In 1995 the Fourth World Conference on Women (Beijing) Platform for Action put forward the groundbreaking concept that the right of women to control their sexuality—the basis for sexual rights—is an indivisible part of their human rights, and that without it, women cannot fully realize their other human rights. This notion has been reaffirmed at several subsequent international meetings, but in practice, few countries' laws and policies provide women with effective protection against coercion, discrimination, and violence, and fundamentalist states and movements all over the world consistently target women's sexual and reproductive autonomy.
Our resources on human rights and sexuality include articles on violence against women, as well as the human rights of lesbian, gay, bisexual, and transgender communities, sex workers, and other populations whose bodily autonomy is threatened by laws and policies that impact how they express their sexualities.
Browse our resources on human rights and sexuality below.
Written By Whitney WelshimerTuesday, 01 June 2004
Written By International Women's Health CoalitionMonday, 10 May 2004
Newsweek, May 10, 2004
By Kati MartonWomen suffer countless disadvantages compared with men. Even after decades of progress, we make up two thirds of the world's 880 million illiterate adults, and up to 70 percent of its poorest citizens. But health remains the cruelest of all inequalities. Click here to read the full text of the article.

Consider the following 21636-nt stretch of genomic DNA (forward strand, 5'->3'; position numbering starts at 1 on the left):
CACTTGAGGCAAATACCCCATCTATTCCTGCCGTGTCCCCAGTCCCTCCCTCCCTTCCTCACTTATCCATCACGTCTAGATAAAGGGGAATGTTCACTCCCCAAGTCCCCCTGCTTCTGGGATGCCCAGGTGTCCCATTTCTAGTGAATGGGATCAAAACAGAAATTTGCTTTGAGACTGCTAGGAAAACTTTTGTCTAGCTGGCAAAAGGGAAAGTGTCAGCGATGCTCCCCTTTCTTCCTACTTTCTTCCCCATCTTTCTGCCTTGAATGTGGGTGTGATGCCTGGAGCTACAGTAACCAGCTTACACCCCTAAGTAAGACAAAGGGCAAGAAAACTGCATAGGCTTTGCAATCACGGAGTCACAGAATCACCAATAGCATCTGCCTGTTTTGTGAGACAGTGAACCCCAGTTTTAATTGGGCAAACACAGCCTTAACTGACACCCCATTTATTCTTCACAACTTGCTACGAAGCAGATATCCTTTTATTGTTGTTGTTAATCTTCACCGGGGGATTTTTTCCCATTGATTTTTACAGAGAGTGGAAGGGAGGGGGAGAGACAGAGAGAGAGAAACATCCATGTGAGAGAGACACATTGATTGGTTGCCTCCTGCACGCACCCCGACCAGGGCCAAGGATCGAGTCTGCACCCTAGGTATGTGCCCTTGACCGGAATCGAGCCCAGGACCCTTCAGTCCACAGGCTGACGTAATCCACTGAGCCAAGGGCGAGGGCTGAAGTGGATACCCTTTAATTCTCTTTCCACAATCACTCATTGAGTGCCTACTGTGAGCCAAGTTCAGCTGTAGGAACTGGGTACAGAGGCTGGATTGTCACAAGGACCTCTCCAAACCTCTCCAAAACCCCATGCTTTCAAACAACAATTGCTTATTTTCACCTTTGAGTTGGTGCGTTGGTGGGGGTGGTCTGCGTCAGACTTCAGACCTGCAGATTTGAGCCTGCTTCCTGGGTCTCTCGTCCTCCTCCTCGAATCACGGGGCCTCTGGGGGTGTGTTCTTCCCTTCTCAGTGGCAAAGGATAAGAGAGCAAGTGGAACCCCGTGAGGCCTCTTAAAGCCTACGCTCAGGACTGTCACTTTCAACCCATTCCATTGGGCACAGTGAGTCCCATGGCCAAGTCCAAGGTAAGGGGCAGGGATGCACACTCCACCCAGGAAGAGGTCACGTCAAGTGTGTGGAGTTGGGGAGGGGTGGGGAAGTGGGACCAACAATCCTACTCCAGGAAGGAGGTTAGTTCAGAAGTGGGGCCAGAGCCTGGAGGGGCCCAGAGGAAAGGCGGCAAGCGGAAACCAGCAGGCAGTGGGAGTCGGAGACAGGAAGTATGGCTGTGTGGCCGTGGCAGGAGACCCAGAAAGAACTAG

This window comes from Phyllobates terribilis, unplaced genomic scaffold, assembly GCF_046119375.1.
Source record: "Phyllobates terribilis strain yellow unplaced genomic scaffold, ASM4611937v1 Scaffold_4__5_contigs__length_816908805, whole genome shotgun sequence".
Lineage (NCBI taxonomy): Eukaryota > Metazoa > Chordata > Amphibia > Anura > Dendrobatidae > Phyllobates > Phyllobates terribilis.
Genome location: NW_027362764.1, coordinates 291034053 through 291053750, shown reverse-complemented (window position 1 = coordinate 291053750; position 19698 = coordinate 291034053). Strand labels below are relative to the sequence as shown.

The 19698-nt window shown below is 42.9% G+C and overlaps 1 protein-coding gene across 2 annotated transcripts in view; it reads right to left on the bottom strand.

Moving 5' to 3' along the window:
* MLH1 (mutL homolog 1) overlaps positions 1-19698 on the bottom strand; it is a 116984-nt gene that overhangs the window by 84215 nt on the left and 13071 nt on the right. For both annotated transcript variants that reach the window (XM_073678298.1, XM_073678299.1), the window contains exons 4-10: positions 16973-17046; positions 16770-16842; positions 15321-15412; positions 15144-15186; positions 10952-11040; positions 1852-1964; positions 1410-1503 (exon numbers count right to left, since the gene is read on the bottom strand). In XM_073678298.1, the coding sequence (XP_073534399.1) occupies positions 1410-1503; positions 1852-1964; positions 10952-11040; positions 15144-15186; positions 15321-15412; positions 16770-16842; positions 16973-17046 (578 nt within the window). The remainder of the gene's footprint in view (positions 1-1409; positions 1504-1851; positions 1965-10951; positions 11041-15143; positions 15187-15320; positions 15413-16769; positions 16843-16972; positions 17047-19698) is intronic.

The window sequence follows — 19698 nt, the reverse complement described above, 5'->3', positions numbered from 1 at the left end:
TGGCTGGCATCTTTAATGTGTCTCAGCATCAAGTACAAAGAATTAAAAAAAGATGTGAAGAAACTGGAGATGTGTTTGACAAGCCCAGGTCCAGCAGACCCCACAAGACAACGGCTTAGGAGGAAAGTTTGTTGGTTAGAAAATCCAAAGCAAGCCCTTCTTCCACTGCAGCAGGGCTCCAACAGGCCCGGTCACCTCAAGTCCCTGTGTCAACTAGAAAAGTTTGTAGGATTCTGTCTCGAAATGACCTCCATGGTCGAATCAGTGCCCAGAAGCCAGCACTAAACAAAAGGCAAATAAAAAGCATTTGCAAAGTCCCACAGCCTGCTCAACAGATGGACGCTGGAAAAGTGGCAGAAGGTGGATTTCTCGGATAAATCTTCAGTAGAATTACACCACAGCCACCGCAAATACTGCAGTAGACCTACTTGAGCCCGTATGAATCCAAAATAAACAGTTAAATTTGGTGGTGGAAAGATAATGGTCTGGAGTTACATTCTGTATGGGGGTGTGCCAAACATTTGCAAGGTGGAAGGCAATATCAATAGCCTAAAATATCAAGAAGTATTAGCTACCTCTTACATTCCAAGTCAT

Written By International Women's Health CoalitionWednesday, 14 April 2004
Written By International Women's Health CoalitionThursday, 01 April 2004
Written By International Women's Health CoalitionSaturday, 14 February 2004
Written By International Women's Health CoalitionSunday, 01 February 2004
Written By International Women's Health CoalitionThursday, 15 January 2004
The International Conference on Population and Development: What the Programme of Action Really SaysWritten By International Women's Health CoalitionThursday, 01 January 2004
Written By International Women's Health CoalitionTuesday, 14 October 2003
Written By International Women's Health CoalitionWednesday, 09 July 2003
International Herald Tribune, July 9, 2003
By Kati Marton and Adrienne Germain
Across the African subcontinent, almost 60 percent of those living with HIV/AIDS are girls and women. In South Africa, women are dying at such a rate that the entire gender balance is being altered—from near parity to a ratio of 120 males to every 100 females. The implications of the feminization of AIDS are huge—for caregiving, the health and wholeness of families, social stability, policies and programs.
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